This will see autumn and spring bull sales being staged in 2017 and 2018, with only Angus bulls being offered in autumn and both breeds being offered in the 2017 and 2018 spring sales.

This dispersal will also include their cross-Simmental Black Simmental herd, comprising of about 300 females.

The sale will take place on Tuesday, February 28, offering world leading genetics from the renowned Lewis herd in Canada, originally imported as embryos.

In what will be a huge week for the Gubbins, having previously made the decision to hold only one autumn Angus bull sale this year, they will then be offering 140 top Angus bulls at Chatsworth on Wednesday, March 1.

This makes the schedule of four sales in four days, offering 1500 Angus and Black Simmental females and 140 Angus bulls, presenting an amazing opportunity for seedstock and commercial cattle producers like no other.

Those who make the most of these chances will most certainly stand to gain the benefits of 45 years of dedicated genetic breeding that has produced wonderful high performing cattle off grass.

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Australia DayPublic urged to plan ahead

Aussie pride: Twin sisters Marit and Marlon Van Breenen dressed up in Australia Day flag last year.MID North Coast Local Area Command are urging members of the public to plan ahead to make Australia Day safe and fun for everyone across the community.
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Police will launch Operation Goldsmith, a high-visibility policing strategy, involving officers from across NSW to ensure all Australians enjoy themselves this Australia Day.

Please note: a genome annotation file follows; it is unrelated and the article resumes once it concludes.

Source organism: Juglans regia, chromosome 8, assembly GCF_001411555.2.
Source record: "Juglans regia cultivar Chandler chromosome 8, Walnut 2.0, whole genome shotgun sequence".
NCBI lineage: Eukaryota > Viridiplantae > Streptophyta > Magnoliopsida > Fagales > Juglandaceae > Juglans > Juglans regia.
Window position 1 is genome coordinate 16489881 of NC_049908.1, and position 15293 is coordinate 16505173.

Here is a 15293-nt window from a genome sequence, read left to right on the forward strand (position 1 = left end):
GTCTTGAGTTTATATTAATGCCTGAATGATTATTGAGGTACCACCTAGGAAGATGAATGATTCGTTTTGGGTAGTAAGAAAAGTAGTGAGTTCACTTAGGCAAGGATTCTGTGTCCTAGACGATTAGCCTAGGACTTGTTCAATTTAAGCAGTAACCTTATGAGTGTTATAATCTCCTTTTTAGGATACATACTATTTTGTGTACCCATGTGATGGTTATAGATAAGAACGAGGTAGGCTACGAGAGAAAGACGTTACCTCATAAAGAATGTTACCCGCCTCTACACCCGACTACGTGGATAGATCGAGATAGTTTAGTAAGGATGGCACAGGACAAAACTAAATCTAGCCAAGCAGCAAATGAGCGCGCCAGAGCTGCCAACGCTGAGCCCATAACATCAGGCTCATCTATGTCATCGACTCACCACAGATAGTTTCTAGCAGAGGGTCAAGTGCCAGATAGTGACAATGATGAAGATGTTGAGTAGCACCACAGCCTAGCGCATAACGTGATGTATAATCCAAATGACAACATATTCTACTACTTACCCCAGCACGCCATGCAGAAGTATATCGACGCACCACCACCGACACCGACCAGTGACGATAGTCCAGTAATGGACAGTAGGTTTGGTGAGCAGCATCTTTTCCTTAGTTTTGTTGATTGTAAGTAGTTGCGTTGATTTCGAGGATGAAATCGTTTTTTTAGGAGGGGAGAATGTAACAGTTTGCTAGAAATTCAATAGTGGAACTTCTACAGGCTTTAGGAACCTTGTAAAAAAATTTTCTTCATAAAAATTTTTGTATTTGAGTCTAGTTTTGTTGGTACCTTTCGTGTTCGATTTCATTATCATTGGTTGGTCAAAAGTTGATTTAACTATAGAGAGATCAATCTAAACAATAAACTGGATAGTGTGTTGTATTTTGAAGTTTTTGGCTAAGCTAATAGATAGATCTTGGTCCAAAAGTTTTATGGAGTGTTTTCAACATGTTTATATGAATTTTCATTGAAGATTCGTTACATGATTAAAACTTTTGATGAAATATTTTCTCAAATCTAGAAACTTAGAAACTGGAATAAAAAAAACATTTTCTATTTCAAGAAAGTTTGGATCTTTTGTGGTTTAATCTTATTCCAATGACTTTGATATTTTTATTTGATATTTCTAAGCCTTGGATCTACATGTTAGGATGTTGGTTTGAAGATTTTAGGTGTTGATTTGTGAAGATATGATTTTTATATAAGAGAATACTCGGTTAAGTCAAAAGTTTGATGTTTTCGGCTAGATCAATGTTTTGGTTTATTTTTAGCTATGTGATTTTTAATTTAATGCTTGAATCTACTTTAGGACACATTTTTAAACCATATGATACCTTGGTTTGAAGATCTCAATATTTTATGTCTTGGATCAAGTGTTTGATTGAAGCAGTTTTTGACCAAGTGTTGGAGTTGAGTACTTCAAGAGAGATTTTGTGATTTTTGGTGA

Mid North Coast Local Area Commander, Superintendent Paul Fehon said extra local police will be out and about across the whole of the Mid North Coast as part of Operation Goldsmith.

“We will have the Police Dog Squad, Police on bikes, in vehicles and on the water to ensure the safety of everyone during this time of celebration,” Supt Fehon said.

“Significant numbers are expected to celebrate at various locations and while we want everyone to have a good time, we won’t tolerate behaviour that places others at risk.

“This year we will increase our presence along the beaches including Lake Cathie.”

The northern end of Horton Street (Town Green) will be closed to all traffic from 6am until 4pm on Thursday to cater for Port Macquarie Australia Day celebrations.

All vehicles are required to be removed from this area prior to 6am.

Any vehicles parked in the area after 6am will not be accessible until after 4pm and could be subject to a fine. The road closure will be sign posted to assist traffic detour and control.

Alcohol is prohibited in all Port Macquarie-Hastings parks, beaches and beach reserves from sunset on Wednesday 25 January until sunrise on Friday 27 January.

These areas are called Alcohol Prohibited Zone’s (APZ) and the NSW Police Force will be actively enforcing the ban. The restriction overrides all existing park and beach signage during this period.

There are currently no current alcohol free zones in either Wauchope or Laurieton

“Remember, it is a time to enjoy but not to spoil it for others,” Supt Fehon said.

“Plan your day in advance – including how you’re getting home – and if you’re planning to drink, don’t get behind the wheel.

“Most importantly we are urging people to take notice of Alcohol Prohibited Zones across the Command.

“Special restrictions operate on Australia Day which includes alcohol being prohibited in all parks, beaches and beach reserves across the Port Macquarie/Hastings area.”

For further information on Australia Day activities across the Port Macquarie-Hastings region visit pmhc.nsw.gov419论坛/australiaday or contact Council on 6581 8111.

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From Launceston to Tamworth

COUNTRY PASSION: Musician David Lee has been participating at the Tamworth Country Music Festival, busking on the streets of New South Wales. Picture: supplied.
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Launceston musician David Lee has ticked off one of his bucket list items by busking for the first time at the Tamworth Country Music Festival.